Pyxus International has signed an agreement with North Carolina State University’s College of Agriculture and Life Sciences (CALS) to fund research designed to determine the impacts of using differing fertility rates on hemp plants grown in a greenhouse environment.
The research will identify and quantify if the hemp plant’s overall growth, as well as its cannabinoid and CBD quantity and quality, are impacted by varying fertility rates. Information gathered from the trials will be used to address knowledge gaps in hemp production in order to help farmers optimize their operations and grow the highest-quality hemp crops.
“It is our intention that findings from this research will help to establish best practices in hemp cultivation,” said Bryan Mazur, executive vice president of global specialty products at Pyxus International.
“These best practices can then be transferred to hemp farmers, and in turn, will lead to a reliable, high-quality source of CBD, which can be incorporated in products like our affiliate Criticality’s Korent and Korent Select brands”
Pyxus’ agreement with NC State is the second research partnership the company has announced in 2019. In August, Pyxus and Cornell University’s College of Agriculture and Life Sciences entered into an agreement that will also result in hemp cultivation data.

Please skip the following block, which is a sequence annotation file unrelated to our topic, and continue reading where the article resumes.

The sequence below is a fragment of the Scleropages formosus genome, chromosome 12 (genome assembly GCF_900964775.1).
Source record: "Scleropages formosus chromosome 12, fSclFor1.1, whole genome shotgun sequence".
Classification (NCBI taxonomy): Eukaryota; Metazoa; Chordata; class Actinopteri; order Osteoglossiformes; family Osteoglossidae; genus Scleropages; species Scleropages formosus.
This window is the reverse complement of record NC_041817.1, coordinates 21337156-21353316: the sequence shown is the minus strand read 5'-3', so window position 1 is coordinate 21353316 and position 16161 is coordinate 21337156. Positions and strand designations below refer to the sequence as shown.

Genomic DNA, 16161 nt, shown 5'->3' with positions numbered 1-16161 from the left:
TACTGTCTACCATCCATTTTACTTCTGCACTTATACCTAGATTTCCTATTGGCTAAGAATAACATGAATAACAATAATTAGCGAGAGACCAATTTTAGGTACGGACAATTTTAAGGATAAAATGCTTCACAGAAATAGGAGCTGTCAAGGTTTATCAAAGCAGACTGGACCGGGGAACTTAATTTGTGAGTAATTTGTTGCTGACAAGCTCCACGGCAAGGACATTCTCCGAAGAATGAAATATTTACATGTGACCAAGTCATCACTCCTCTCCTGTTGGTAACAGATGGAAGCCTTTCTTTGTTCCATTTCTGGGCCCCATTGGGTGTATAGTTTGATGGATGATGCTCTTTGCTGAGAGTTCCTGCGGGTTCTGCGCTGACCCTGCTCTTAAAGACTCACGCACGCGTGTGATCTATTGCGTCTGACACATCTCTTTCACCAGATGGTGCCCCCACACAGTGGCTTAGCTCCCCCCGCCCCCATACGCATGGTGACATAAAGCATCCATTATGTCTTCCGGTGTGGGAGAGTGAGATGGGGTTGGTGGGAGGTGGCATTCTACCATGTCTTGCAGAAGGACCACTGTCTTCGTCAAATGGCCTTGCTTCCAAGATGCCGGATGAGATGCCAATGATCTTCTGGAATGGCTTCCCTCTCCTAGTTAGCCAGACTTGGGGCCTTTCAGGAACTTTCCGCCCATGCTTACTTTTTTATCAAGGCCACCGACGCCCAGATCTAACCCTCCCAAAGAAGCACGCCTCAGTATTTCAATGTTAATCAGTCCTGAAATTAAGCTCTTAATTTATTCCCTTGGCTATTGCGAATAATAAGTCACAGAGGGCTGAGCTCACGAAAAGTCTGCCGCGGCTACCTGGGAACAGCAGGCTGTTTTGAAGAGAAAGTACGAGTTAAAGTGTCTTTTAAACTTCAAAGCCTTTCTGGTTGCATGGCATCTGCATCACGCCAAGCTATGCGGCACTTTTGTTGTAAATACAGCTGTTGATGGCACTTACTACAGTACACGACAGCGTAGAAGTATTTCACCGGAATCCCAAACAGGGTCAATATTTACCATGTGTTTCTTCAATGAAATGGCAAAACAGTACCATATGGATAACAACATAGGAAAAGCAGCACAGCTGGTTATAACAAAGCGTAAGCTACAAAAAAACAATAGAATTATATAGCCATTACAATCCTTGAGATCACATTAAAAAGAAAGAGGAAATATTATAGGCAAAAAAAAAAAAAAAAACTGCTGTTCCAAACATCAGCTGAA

“In a rapidly growing industry, these partnerships will provide valuable data and insight to farmers, as well as consumers looking to understand hemp and CBD,” said Mazur. “We value the work NC State’s talented researchers have already accomplished in this space and we are excited to work with them to further advance the industry for farmers and consumers in our home state and around the world.”
“The interest in hemp production is vast, and although we’ve made progress, there’s still a lot we do not know about the most efficient and profitable ways to grow hemp,” said Brian Whipker, professor and extension specialist in commercial floriculture production for NC State. “Pyxus’ funding will help continue to advance our research to identify the fundamental agronomic science necessary to empower hemp growers.”
Aspects of the research generated in collaboration with NC State will help to populate open-source best practices for hemp cultivation. The project is expected to continue through 2022.